The system will be tested, extensively, and scaled from there. Details remain scant, as the system is still being finalised. “We just don’t have that much that we can share yet,” he says. But the logic is plain: Fingrid wants to cut maintenance costs by measuring, recording, and comparing every grid-side metric it can.
And while grid balancing helps with green energy targets, automated maintenance of grid infrastructure brings real financial benefits – around 60 per cent of Fingrid’s operational expenditure goes on maintenance, and most is associated with planned outages for assessing grid equipment.
“The way to run maintenance checks has always been to take equipment out of service, and then to stick in probes, run measurements, and get readings about the state of things. And that impacts our customers – and power generators and regional grids have to adapt as well, and make their own changes,” says Stenstrand.
The grid should operate around-the-clock, and week-long outages just for maintenance checks have to be planned years in advance – so the rest of the system can, at length, flex in response.
He goes on: “Yes, I get information about the status of the equipment, but the asset is still in the same condition it was before. Nothing has changed. I haven’t increased its value or performance. That only happens after the inspection, and after the outage.”
Plus, distributed energy farms cannot be so easily monitored, when the infrastructure itself is scattered so far. The business case was simple, he says: to take part of the spend on speculative checks – a fraction of “this huge barrel of money” that goes on maintenance – to reinvent in sensors and analytics to get live readouts of asset preformance.
The key was to keep costs down. “We’re not searching for things that last 40 years; we hope it lasts 10 years, but we’re good if it lasts five,” says Stenstrand.
But why not 40 years? Surely, any company investing in infrastructure should aim for longer? “Forty years comes at a price. If it lasts 40 years, great; but it was clear the only way we could digitalise our existing assets was to get cheap IoT – and I don’t mean affordable, I mean cheap.”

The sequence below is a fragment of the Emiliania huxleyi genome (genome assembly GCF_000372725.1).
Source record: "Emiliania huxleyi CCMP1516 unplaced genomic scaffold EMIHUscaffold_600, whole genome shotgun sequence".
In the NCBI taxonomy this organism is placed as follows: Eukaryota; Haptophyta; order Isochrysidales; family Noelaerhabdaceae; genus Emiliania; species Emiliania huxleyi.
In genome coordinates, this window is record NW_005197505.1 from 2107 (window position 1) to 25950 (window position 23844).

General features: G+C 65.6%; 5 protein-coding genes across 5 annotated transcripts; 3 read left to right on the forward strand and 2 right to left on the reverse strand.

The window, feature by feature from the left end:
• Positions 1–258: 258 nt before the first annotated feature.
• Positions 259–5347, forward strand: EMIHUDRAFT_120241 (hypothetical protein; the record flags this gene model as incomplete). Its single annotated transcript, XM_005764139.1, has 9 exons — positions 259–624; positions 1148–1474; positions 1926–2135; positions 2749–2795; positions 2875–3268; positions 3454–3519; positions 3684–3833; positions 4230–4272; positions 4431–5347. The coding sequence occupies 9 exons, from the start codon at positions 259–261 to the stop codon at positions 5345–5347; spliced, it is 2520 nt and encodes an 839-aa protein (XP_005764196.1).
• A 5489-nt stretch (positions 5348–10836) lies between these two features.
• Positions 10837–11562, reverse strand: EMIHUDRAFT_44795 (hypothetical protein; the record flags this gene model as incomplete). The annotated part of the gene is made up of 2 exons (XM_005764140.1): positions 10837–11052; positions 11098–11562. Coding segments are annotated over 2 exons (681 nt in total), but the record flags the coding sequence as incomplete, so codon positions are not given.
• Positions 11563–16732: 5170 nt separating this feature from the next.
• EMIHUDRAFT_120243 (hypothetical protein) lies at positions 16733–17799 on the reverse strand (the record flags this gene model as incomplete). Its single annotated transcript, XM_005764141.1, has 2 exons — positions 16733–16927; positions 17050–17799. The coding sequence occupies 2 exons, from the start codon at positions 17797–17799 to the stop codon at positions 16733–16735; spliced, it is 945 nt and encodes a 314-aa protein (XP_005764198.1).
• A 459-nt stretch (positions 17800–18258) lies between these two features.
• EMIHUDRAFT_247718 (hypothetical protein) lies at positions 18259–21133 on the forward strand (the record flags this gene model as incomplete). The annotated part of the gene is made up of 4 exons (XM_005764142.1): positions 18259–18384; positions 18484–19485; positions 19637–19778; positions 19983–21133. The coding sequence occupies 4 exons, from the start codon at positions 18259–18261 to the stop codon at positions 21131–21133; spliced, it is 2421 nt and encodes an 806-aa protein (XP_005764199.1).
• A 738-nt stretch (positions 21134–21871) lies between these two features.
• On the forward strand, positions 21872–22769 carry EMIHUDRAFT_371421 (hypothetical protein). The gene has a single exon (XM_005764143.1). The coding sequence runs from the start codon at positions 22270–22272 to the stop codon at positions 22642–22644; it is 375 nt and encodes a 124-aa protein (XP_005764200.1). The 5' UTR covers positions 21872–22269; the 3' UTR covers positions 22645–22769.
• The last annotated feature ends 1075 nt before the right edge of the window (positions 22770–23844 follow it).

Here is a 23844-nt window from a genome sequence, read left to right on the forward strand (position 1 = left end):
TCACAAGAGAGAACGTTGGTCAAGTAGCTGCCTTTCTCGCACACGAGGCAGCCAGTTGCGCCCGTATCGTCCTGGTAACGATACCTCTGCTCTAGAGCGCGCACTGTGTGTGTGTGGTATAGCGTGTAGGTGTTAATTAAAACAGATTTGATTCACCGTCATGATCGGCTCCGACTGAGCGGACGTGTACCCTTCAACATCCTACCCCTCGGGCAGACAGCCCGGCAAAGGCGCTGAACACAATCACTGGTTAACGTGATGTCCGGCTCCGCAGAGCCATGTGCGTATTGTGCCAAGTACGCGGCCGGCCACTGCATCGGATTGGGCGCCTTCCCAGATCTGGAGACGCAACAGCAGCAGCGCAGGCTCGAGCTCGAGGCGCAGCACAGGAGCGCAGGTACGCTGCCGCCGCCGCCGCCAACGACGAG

This needs some qualification. Fingrid claims almost total grid reliability and great value energy prices. “Our grid availability is one of the best in Europe. It’s 99.9999 per cent – six nines. And this industry does a lot of benchmarking. And even at global level, we are one of the most cost-efficient companies on the planet, in terms of maintenance.”
Fingrid was faced with a dilemma: how to fund infrastructure modernisation, when grid reliability cannot be much improved and the business is getting by with a value proposition for customers?
“There isn’t a case for another nine. And there is no pressure to decrease operating expenses,” says Stenstrand. “You don’t want the cheapest, but you want optimal value. We don’t have this most simple business case logic that some other industries have with IoT – which will save money and cut costs. We take it to the next level, and then also improve customer satisfaction.”
This is an excerpt from a new editorial report from Enterprise IoT Insights, called ‘Keeping the lights on – with green power’, which looks at development of IoT technologies in the energy and power market . The full report, free to download, is available here.